Spin-Offs: IPOs With No Pop

Recently, there has been lots of activity in spin-offs.
Unfortunately, there is also lots of confusion. Here’s a primer on what it
all means to investors.

How to Spin Spin-Offs

In the past year, there has been much activity in spin-offs and tracking
stocks. Despite this, there has been little explanation as to what these
transactions mean — especially for investors.

Think of a spin-off as an IPO, however there is no big “pop” on the first
day. In fact, playing spin-offs can be an indirect way to play the IPO
game.

In a spin-off, a big company (known as the parent) wants to divest itself
of a division. The new division becomes an independently traded company.

There are a myriad of reasons for spin-offs:

1. Unlocking Shareholder Value: This is perhaps the most common reason.
That is, the division is not being properly valued, because it is
overshadowed by the parent company.

2. Incentives: It might be easier to attract employees by using stock
options that are tied to the performance of the spin-off, not the
parent.

3. Currency: The spin-off can use its stock as currency to purchase other
companies and thus grow the business.

4. Less Confusion: It is easier for Wall Street to place a value on a
pure-play company versus a conglomerate.

Now, there are different types of spin-offs:

Traditional Spin-Off: Here, shares of the division are distributed to
existing shareholders of the parent on a pro rata basis. The new entity
becomes a completely separate company (new board of directors, management,
assets, etc).

Spin-Off with an Equity Carve-Out: In this transaction, part of the shares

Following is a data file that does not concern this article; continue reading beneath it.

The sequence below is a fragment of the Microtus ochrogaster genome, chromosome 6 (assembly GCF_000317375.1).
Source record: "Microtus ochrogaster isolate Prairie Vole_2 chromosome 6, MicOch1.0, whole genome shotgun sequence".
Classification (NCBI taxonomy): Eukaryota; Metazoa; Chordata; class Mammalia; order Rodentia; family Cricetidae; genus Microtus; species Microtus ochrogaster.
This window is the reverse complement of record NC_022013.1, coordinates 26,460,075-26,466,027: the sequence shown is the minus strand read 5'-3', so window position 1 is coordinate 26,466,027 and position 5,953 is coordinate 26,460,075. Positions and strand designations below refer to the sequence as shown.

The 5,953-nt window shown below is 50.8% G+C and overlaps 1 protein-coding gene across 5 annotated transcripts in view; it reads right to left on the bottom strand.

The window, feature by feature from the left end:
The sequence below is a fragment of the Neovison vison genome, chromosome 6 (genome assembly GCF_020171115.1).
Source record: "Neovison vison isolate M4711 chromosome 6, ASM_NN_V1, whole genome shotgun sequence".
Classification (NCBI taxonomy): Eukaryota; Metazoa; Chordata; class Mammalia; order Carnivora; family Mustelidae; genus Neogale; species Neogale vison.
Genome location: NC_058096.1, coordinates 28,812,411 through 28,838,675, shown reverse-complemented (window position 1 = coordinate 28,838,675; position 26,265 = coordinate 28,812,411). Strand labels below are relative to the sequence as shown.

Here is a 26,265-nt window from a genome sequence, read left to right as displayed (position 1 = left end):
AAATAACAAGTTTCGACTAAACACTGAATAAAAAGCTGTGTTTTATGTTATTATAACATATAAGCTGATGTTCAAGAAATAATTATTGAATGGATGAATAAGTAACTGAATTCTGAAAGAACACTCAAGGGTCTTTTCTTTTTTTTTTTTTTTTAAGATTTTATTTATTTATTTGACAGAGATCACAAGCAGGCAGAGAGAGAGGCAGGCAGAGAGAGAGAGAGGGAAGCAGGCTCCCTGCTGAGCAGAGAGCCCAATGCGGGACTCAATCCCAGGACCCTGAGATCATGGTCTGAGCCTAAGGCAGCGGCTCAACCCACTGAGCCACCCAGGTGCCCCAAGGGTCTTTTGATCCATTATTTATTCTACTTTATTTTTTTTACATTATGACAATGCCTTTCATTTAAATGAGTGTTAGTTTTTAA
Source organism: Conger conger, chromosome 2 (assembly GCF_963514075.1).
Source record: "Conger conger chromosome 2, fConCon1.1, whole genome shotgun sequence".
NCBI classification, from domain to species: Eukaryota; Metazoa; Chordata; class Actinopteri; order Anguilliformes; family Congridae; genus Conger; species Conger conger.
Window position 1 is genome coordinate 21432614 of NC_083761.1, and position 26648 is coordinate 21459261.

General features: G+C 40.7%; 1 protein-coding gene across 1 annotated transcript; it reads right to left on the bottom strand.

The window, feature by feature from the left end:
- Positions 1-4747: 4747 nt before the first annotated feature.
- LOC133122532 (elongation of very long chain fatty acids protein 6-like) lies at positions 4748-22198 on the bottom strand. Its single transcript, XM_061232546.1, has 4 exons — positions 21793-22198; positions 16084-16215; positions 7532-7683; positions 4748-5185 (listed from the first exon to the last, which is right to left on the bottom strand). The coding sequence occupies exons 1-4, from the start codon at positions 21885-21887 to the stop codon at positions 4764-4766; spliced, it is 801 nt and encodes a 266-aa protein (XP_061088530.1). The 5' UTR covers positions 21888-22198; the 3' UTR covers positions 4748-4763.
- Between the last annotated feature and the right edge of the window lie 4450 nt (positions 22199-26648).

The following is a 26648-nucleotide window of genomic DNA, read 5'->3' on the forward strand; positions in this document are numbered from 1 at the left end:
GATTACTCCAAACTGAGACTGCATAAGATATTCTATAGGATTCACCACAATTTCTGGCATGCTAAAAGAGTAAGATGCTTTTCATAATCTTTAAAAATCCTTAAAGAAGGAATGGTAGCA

of the division are distributed to existing shareholders of the parent and
the remaining shares are sold to the public. But to avoid adverse tax
consequences, no more than 20% of the equity can be sold to the public.

Tracking Stock: This is a separate class of stock that is issued by the
parent. The stock, while it represents the value of the division, is still
part of the parent. The tracking stock shares the same board of directors,
as well as assets and liabilities of the parent.

Perhaps the most famous spin-off is when AT&T let go of

Lucent (LU).
At one point, Lucent had a higher market cap than AT&T.

In fact, this is no fluke. Empirical research shows that spin-offs can be
good investments. According to a study done by researchers at Penn State,
spin-offs between 1965 and 1994 returned 76% in their first three years, on
average.

Of course, there is no easy explanation for this phenomenon. But, I will
hazard some guesses. First, a spin-off is not shackled by the bureaucracy
and politics of the parent. Thus, the new entity can exploit markets more
quickly. Second, there is less channel conflict. For example, years ago GM
owned EDS, which provides high-end computer consulting. Because of its
relationship with GM, EDS had difficulties getting Ford, Chrysler and other
auto makers as clients. But with the spin-off, this problem was solved.
Finally, and perhaps most importantly, there is great incentive for
management to produce results. Typically, management owns a major part of
the company. So, if the stock price surges, management becomes extremely
wealthy.

True, there are examples when spin-offs are not successful. But, so long as
the management is heavily incentivized and the new division has strong
growth prospects, a spin-off can be a great investment play.


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